“ Life… is not all black and white there are many subtle shades of gray” said Nobel peace prize winner and recipient of the congressional gold medal Aung San Suu Kyi, in her speech at the McConnell Center on U of L’s campus Monday. Senator Mitch Mcconnell introduced Suu Kyi and sat beside her the whole speech.
Suu Kyi, an activist and politician from Myanmar, received the Congressional Gold Medal on Sept. 21. She also received the Nobel Peace Prize on June 16. Suu Kyi actually won the Nobel Peace Prize in 2008 but couldn’t receive it then because she was under home incarceration for speaking out against the government. Suu Kyi received the awards for being an advocate of democracy and a activist of human rights especially for her home country of Myanmar. Suu Kyi is now part of the National League of Democracy (NLD) which is a Burmese based political party that stands for the rights of freedom. She is also a member of the Burmese house of representatives.One of the main points of Aung San Suu Kyi’s speech was about helping Myanmar, also known as Burma, right now while it’s on the road to becoming a democracy.The first part of the speech was about uniting Burma with other countries so that they can support each other to achieve their goals. “I hope we do not need a common language to reach out to one another because our aspirations are very much the same” said Suu Kyi.Another main point of the speech was Suu Kyi’s intolerance of human rights violations. She believes that human rights violations should never be overlooked. Suu Kyi exemplified this as she referred to the violence in her own country from this past year due to retaliation of illegal immigration in her own country “Wherever there has been human rights violations we must take action against those communities” said Suu Kyi. “There are people who want to encourage this violence…people who get caught up in their own anger and hatred”. Suu Kyi also believes that human rights and rule of law are the same and that human rights should be protected under rule of law.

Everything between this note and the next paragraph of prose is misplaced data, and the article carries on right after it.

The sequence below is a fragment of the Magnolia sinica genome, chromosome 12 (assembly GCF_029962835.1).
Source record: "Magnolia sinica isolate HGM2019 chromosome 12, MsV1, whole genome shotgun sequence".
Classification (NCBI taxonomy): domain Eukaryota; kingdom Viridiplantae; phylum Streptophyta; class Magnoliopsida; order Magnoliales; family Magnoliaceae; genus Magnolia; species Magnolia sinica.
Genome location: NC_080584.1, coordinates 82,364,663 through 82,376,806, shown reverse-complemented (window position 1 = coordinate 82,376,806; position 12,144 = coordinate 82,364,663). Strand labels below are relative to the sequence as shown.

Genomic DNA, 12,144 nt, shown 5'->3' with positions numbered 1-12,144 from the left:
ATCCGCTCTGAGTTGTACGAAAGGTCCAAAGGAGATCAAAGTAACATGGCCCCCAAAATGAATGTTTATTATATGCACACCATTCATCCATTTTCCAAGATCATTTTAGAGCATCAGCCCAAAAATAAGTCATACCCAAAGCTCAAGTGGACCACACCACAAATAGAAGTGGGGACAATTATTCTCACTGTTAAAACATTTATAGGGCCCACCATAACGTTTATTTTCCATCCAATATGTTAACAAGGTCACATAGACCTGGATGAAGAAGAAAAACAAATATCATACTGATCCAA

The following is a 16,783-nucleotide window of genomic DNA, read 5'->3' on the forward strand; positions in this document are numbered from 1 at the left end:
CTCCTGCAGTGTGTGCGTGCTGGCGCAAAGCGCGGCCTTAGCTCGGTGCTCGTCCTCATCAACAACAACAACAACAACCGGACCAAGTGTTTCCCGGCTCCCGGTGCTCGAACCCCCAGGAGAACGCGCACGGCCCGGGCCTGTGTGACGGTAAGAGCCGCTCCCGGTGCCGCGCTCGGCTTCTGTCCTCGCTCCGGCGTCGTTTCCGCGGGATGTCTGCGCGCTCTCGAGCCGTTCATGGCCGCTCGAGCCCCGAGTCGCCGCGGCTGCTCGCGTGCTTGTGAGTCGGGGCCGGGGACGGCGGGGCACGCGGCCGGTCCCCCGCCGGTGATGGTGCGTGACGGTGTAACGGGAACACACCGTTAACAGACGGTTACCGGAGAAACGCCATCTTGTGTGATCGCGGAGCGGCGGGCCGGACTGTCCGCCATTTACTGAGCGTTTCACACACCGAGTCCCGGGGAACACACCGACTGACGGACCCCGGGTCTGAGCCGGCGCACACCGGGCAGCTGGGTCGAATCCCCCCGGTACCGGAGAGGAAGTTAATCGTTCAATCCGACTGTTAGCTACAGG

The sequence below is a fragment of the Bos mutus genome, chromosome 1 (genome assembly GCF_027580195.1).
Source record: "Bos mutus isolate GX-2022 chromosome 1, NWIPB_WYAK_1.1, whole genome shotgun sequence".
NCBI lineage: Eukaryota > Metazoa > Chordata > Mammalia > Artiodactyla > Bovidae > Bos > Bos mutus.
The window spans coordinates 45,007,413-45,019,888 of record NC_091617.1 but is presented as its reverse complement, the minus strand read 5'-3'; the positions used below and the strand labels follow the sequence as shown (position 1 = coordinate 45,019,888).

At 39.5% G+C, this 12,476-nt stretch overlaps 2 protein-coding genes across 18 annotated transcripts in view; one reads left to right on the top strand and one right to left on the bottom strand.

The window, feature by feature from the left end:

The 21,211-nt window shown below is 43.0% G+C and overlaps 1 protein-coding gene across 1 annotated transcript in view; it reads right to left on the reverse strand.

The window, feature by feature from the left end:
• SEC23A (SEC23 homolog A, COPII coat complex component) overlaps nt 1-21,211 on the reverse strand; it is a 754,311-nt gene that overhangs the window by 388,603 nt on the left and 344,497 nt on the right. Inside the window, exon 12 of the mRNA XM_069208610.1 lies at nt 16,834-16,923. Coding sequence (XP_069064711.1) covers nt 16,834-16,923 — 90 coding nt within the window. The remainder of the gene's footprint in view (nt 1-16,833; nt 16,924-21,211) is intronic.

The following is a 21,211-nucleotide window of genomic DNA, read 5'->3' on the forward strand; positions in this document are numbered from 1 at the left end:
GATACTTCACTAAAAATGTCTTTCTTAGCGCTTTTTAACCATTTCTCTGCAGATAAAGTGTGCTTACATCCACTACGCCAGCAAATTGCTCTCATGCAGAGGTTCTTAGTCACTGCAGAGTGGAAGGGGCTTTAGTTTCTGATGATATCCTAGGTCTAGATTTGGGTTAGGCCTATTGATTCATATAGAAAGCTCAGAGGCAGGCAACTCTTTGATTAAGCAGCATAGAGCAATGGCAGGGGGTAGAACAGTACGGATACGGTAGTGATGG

Suu Kyi dedicated part of the talk to audience questions, answering how Burma’s journey to democracy was unique and how the power of nonviolence had reformed her life.She was as detailed as possible when came to answering questions. Some of the questions were asked in Burmese.
A video of the speech can be found here. http://www.courier-journal.com/article/ … ightbb.com